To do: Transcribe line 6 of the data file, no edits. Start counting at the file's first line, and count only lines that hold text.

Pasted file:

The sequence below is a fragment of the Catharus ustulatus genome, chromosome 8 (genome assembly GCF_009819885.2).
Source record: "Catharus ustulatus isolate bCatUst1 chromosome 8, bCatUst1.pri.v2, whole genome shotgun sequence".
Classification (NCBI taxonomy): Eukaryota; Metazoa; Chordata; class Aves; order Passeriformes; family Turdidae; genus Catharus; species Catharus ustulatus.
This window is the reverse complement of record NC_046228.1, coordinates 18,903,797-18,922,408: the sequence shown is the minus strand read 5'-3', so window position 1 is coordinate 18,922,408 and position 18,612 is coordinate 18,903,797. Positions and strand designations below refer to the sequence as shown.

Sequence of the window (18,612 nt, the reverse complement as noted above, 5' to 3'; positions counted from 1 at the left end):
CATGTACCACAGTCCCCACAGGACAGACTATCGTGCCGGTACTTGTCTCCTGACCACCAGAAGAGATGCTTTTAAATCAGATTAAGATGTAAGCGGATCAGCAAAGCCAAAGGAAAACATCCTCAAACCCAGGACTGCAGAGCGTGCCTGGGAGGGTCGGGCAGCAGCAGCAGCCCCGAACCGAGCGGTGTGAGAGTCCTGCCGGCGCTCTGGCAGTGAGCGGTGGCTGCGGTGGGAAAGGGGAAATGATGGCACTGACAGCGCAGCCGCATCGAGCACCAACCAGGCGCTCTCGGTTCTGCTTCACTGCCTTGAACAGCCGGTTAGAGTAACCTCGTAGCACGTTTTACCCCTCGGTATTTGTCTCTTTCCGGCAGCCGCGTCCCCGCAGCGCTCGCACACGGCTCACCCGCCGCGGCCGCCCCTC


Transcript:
CATGTACCACAGTCCCCACAGGACAGACTATCGTGCCGGTACTTGTCTCCTGACCACCAGAAGAGATGCTTTTAAATCAGATTAAGATGTAAGCGGATCAGCAAAGCCAAAGGAAAACATCCTCAAACCCAGGACTGCAGAGCGTGCCTGGGAGGGTCGGGCAGCAGCAGCAGCCCCGAACCGAGCGGTGTGAGAGTCCTGCCGGCGCTCTGGCAGTGAGCGGTGGCTGCGGTGGGAAAGGGGAAATGATGGCACTGACAGCGCAGCCGCATCGAGCACCAACCAGGCGCTCTCGGTTCTGCTTCACTGCCTTGAACAGCCGGTTAGAGTAACCTCGTAGCACGTTTTACCCCTCGGTATTTGTCTCTTTCCGGCAGCCGCGTCCCCGCAGCGCTCGCACACGGCTCACCCGCCGCGGCCGCCCCTC